Last year, China's Global Times newspaper ran an article about Malaysian durians being imported to China. It told the story of an early importer who brought samples of the fruit into the country 20 years ago; when a hotel cleaner opened the door to the importer's room, she vomited due to the stench of his wares.
This won't surprise anyone who has caught a waft of durian: the fruit that usually reveals itself to the nose before the eyes and, for many people, never gets near the mouth. Despite its pungency, it is known as the "king of fruits" in southeast Asia. Durians from Thailand are imported to China in great quantities, with Malaysian durian imports on the rise.
Food writer Richard Sterling described the smell of durian as like "turpentine and onions, garnished with a gym sock." I would add rotting meat into that mix, but it's pretty accurate, and helps explain why durian is banned on many public transport systems in Asia. Should someone crack open one of these things in your train carriage, you'd be yearning for an open tuna can to plunge your nose into for relief.
Still, the quality of durians imported to China has risen in recent years, and they have become available further across the country, having first entered in the south. As well as being eaten alone raw, durian is a popular dessert and cake ingredient, with many Beijing cake shops specialising in treats containing it.
Now Pizza Hut has decided that the time is right for the fruit to be pushed as a pizza topping in China, having teased the idea last year. After launching in the southern Guangdong province in 2015, it's being rolled out in large cities across the country.
"The durian pizza is a unique innovation that's created a lot of buzz among our customers," Pizza Hut told MUNCHIES in an email statement. "The balanced fusion of durian, cheese, and pan dough has turned out to be a delicious, perfect match and combines the unique durian flavour with a much lighter smell."
Sales have reportedly been strong, although one Beijing Pizza Hut chef has complained that he has to get colleagues to make the pizza for him, as he can't stand the durian smell. Being something of a fruitphobe anyway, I headed to a Pizza Hut branch in central Beijing to try this thing myself with no small sense of trepidation.
Having never been close enough to a durian to taste one before, I asked a Chinese friend, Fan, what I was missing. "The taste is mildly sweet," said Fan, who had already tried the durian pizza and liked it. "It's textured like ice cream or runny French cheese. It's a uniquely strong flavour, like rotten mushy onions, that fills your mouth. The first tasting leads people to be a durian lover or hater."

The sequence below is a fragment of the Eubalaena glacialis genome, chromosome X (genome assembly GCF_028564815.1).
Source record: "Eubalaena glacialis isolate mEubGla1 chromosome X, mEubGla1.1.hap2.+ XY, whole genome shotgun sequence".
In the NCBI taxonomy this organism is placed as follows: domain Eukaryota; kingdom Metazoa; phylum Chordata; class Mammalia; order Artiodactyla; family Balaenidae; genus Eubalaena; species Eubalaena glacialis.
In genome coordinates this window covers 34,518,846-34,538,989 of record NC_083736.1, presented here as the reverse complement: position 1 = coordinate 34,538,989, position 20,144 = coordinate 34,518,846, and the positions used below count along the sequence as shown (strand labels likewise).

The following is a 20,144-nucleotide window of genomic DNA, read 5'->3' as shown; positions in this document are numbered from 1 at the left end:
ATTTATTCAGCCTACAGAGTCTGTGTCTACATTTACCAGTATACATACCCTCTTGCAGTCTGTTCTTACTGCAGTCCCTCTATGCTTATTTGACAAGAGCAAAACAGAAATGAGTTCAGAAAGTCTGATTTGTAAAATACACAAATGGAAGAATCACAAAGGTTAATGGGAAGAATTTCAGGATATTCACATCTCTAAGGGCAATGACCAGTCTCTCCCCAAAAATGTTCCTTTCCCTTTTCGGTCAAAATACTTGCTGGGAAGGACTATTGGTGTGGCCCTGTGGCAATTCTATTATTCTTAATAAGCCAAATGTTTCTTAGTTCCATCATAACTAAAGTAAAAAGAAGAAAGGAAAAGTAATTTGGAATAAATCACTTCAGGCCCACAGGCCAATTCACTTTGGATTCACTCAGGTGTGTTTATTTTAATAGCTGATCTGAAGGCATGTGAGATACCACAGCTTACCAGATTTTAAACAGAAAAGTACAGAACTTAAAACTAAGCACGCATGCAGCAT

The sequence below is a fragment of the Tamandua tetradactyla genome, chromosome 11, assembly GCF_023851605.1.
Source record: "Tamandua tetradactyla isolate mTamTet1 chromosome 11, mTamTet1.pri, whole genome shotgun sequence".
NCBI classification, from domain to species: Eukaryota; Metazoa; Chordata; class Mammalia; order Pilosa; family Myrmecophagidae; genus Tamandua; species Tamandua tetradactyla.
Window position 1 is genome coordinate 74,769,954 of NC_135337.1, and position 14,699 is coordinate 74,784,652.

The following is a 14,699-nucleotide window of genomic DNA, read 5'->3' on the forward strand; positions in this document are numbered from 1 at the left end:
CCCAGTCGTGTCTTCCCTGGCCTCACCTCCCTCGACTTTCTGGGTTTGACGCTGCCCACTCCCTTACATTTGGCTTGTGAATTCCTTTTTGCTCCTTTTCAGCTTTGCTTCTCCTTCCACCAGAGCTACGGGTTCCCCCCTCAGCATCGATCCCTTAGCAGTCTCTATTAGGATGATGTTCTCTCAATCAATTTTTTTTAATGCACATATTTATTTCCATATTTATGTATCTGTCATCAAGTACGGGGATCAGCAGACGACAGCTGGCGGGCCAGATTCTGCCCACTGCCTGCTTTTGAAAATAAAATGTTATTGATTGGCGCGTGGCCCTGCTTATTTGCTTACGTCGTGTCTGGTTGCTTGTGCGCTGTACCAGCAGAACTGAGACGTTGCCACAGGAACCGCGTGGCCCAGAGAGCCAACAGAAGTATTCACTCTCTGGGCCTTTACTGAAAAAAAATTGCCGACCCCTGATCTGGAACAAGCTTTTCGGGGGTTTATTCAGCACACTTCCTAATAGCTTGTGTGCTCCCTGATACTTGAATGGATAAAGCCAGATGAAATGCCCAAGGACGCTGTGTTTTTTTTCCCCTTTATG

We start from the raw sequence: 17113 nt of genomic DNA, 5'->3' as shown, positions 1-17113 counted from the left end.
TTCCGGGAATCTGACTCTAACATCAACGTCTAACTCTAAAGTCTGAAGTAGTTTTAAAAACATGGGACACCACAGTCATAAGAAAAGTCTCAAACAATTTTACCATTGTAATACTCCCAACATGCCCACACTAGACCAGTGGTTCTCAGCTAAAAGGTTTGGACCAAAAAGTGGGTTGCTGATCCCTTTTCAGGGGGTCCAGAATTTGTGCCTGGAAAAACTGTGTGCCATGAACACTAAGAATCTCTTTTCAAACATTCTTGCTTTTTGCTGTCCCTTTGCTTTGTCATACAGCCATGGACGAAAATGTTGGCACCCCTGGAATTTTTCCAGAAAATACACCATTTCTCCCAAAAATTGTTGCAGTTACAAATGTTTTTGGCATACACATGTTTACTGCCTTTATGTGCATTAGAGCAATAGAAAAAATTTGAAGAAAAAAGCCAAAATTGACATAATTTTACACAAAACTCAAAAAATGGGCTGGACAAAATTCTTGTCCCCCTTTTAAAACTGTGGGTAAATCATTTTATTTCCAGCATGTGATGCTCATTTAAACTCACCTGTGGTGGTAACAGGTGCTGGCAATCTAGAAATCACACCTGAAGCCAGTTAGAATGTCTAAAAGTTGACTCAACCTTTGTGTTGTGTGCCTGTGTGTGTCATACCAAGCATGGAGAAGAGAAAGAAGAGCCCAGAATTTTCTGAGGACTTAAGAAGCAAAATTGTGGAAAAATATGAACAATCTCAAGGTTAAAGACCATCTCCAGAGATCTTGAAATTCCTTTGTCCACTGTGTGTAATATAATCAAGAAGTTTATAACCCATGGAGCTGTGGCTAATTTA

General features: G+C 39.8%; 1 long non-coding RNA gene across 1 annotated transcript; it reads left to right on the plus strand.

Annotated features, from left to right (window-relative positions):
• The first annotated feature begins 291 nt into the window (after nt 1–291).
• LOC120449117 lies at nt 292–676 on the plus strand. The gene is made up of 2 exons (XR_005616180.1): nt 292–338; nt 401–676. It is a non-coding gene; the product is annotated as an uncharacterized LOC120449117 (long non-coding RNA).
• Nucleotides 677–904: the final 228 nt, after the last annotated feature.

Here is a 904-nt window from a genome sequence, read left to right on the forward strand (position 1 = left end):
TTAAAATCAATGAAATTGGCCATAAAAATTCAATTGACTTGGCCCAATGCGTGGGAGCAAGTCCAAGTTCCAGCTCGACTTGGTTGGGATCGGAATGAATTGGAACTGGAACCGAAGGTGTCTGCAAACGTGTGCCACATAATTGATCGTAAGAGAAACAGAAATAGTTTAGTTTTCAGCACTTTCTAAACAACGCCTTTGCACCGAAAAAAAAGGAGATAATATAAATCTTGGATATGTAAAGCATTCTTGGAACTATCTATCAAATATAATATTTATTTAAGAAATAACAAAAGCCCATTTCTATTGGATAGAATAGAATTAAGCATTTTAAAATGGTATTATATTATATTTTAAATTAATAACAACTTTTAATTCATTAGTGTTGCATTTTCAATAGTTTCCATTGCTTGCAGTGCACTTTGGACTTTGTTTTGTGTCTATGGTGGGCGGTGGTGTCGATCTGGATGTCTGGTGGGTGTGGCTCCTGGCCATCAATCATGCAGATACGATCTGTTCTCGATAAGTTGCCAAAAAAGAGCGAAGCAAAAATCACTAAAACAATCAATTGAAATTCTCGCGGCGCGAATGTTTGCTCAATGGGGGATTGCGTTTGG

Despite the "rotten mushy onions" comparison, Fan is a durian lover. "My first try was awful because I ate immature durian—you couldn't buy delicious durian in northern China a few years ago," she said. "I tried it in Thailand again and that changed me from a hater to a lover. The pizza is an amazing idea for durian lovers. I never thought of eating hot durian before, so it's interesting."
Pizza Hut in China is known for its bizarre menu atrocities, which have included a ballistic shrimp tempura pizza and the confusing spaghetti and "steak" combo, complete with its greasy cardboard fence. But as my nostrils filled with the sickly-sweet pong of the durian chunks placed in front of me, I knew that these prior offerings were bat-sized pet devils compared to this hellish monstrosity of Satan food.
I took a bite, gagged, dry-retched, and nearly spewed across the table. I have wrestled a seven-foot bear and drank my own urine for articles, but this was a new level of journalistic self-punishment. The taste was so, so strong. It painted the inside of my mouth with sappy, putrid tones of gone-off onions, meat, and sweet sweat, aggressively lingering like a murderer in a cupboard.
My British politeness kicked in and I contained the urge to vomit, instead asking for a takeaway box and bag to avoid having to leave the pizza, minus one bite, on the table. Through the thick cardboard box and plastic bag, the stench still hit like a cricket bat to the nose.
I left the almost fully intact durian pizza on a nearby self-service bicycle in the hope that the next rider would be a durian lover. I headed off with the mild guilt of someone who has let their dog foul a public path, but who has forgotten their scooper.
My reaction was purely the result of my newly discovered distaste for this particular fruit, of course, and my analysis of this pizza must be considered bearing this in mind. Still, I cannot, in good faith, recommend choosing it over the Pepperoni Feast.
Follow Jamie Fullerton on Twitter: @jamiefullerton1